Did Capt Ridley rape and murder a young girl in 1992? There is no direct evidence that he did, but all we have is his word that he didn’t. Of course he’s going to say that he didn’t, but why should we believe the word of a murderer?

Analogy fail

Got you confused with Glenn Beck.

Of course you’re going to try to sweep this under the rug. You’re the one that may or may not have committed a heinous crime. You’re the accused. Don’t we all know that accusations equal guilt?

No, we live in a country where people really want to trust the real culprits: the government, which has failed us time and again regardless of party affiliation by lying to us and we keep wanting to believe it. The military is just a tool, an arm of the government that is subject to its whims. The enemy in these cases isn’t always the military, it’s us, the voters.

And I also don’t think people by and large in the USA are actively cheering for torture and murder, they are being fed false information about what defines torture and its effectiveness and once again being misled by what it is or the breadth and scope of its use.

I dunno, when there’s bodies, a shit tonne of eyewitnesses, a statement from NATO stating that the operation should never have gone ahead, and another statement pretty much admitting that there’s evidence, just not a live webcast of the event, I’m thinking the scales are tipped further one way than the other.

Worst username/thread combo ever.

Yeah, I thought about that earlier.

How about the UN, which also concluded that those killed were children?

Oh, please. We’ve apparently tortured children, we’ve tortured people in general and trained people in torture; we’ve taught the enforcement squads of our puppet dictators to use rape, mutilation and and torture as CIA approved techniques. If there is anything America has shown over the years, it’s that there is absolutely no depth to which we will not sink.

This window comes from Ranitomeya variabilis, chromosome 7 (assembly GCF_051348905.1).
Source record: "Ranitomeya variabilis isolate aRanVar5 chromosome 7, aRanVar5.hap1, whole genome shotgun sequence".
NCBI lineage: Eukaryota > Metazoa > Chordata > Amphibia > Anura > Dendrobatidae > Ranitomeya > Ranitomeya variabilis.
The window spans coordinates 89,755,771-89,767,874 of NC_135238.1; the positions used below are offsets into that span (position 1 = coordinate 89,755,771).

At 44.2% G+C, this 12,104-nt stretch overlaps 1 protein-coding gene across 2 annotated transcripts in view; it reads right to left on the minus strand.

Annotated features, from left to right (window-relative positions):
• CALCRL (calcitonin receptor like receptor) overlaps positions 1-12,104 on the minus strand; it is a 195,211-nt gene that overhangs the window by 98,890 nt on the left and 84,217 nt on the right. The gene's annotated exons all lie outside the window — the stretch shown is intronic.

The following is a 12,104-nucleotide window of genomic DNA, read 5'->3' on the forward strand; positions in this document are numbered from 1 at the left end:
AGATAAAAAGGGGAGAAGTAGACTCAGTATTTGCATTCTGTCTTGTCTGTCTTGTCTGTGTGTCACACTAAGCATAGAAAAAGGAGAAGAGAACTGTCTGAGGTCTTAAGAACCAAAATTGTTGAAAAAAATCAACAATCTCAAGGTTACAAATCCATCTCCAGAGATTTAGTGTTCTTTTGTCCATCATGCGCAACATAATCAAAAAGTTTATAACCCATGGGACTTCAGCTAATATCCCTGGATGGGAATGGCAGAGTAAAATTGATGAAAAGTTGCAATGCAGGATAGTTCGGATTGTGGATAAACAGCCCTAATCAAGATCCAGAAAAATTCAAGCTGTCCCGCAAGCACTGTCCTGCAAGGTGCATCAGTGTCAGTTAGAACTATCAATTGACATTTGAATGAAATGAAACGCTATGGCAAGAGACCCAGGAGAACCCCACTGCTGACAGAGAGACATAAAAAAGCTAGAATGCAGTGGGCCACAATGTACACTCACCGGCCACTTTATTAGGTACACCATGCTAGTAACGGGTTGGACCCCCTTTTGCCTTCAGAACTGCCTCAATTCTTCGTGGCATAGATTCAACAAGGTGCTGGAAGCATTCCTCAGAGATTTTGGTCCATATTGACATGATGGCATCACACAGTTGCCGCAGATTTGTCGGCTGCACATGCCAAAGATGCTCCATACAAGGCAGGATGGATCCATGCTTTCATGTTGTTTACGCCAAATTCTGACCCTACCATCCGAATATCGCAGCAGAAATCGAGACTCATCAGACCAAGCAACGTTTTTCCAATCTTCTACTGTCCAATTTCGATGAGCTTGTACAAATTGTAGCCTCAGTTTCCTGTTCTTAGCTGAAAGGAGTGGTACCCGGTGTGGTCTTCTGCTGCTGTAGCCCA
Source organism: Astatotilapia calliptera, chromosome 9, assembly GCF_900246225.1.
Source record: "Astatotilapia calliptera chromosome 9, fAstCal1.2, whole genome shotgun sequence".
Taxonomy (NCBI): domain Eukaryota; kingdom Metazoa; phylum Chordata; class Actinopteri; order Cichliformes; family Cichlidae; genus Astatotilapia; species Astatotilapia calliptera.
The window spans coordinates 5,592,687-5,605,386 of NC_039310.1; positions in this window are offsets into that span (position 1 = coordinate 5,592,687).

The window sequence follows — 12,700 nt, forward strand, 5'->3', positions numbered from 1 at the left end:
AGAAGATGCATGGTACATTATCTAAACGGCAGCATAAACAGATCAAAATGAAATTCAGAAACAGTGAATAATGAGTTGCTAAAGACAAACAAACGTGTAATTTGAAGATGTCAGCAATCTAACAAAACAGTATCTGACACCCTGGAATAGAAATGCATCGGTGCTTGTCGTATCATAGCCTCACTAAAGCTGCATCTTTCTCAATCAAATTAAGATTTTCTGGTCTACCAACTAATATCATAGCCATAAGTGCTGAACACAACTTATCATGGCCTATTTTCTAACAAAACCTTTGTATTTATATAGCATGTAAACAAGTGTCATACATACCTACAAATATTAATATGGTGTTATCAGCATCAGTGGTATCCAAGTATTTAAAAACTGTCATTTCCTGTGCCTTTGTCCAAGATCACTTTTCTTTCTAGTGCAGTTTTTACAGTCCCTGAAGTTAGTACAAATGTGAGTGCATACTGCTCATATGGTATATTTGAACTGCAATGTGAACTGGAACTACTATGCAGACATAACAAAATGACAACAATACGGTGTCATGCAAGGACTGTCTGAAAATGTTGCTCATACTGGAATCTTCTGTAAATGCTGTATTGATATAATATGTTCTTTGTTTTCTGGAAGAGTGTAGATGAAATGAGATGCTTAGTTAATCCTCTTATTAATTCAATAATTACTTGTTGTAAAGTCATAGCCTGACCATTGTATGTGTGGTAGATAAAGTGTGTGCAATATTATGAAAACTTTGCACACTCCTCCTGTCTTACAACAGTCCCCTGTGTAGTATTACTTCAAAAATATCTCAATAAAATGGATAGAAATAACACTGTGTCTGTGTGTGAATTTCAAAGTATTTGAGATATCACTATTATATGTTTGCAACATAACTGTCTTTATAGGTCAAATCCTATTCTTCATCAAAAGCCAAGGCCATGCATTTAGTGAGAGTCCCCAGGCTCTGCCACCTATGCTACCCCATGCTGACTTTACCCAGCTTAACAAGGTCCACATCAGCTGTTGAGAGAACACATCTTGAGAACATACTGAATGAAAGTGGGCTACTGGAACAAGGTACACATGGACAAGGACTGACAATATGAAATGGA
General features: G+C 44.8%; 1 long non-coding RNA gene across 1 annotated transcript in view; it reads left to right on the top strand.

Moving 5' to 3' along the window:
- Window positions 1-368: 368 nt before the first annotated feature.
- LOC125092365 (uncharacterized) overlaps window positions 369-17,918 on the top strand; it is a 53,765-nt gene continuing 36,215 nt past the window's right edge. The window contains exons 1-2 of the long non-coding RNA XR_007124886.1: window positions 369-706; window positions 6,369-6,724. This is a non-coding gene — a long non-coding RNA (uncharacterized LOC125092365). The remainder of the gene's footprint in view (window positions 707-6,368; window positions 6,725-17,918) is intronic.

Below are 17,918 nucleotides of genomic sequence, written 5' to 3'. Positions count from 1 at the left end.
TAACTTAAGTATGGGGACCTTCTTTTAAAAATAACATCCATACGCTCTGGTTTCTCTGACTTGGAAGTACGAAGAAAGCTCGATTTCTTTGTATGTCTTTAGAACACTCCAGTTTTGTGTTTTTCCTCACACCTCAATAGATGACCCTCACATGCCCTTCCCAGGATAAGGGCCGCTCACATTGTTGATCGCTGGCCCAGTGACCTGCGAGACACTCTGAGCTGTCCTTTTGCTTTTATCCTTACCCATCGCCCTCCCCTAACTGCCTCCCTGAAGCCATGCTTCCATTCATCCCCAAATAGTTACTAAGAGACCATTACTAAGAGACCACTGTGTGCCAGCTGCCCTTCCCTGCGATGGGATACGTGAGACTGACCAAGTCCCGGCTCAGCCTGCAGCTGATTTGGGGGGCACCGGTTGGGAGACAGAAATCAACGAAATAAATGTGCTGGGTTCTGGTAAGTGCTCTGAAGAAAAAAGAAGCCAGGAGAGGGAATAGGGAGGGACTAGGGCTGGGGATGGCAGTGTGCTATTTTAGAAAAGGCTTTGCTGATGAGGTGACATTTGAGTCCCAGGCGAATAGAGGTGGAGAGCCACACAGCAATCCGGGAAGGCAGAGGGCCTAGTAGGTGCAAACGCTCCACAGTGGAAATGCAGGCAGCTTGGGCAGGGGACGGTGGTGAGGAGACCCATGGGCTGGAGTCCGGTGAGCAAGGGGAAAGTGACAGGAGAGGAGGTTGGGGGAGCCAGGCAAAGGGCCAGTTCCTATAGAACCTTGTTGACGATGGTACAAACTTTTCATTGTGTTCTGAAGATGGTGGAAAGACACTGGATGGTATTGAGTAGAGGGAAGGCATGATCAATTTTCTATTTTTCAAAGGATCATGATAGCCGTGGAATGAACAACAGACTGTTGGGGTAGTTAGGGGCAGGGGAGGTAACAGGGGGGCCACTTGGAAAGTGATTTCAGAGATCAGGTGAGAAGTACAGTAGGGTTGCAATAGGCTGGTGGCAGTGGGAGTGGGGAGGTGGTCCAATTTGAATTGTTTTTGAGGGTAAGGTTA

If everything that’s being presented can be taken at face value, then its obviously horrible beyond belief. But a horrible mistake. I just cannot see a night raid by Special Ops forces that thought they knew exactly what they were doing and whom they were killing wasting children/teenagers like this unless something was horribly wrong with the intel, the mission, something.

As much as people want to keep arguing the “well that’s just par for the course for those murdering American bastards”, I’m going to argue against it. I’ve experienced too much American military culture and am not that far removed from active duty myself to conclude that the American force in this instance made a conscious decision to murder kids.

I don’t appreciate at all you responding to me with the last part. I never called the military an enemy or implied anything of the kind.

If someone wants the government to use torture (and military personnel are government employees), then it’s ridiculous for such a person to get upset when a government employee (such as a soldier) is accused of torture. In that case, the soldier is implementing the policy that said person desired. And we have a lot of those said people in this country. Regardless of what reason they’ve chosen to embrace torture, they have still embraced it. It is a mainstream viewpoint in America that the government should torture people and break laws. So, I don’t see the point in acting outraged because someone thinks government employees are torturing people or breaking laws.

When you have large amounts of people advocating that government employees torture and break laws, and that viewpoint is echoed by various pundits and politicians, it’s hardly absurd to suggest that government employees might just be doing the thing people want them to do.

The Big problem I see with that line of reasoning is when does a “mistake” become a pattern? Which is kind of what we’re seeing.

ETA: Sincerely hope your Dad outlives us all – unrealistic as it may sound, that’s my sentiment. I highly value older people and what we can learn from them. Think I might have some Chinese genes in moi. :wink:

Wow. Quoted (i) in the hope that Der Trihs will read it again and (ii) to congratulate you for being able to respond to his dumbassery in an intelligent manner.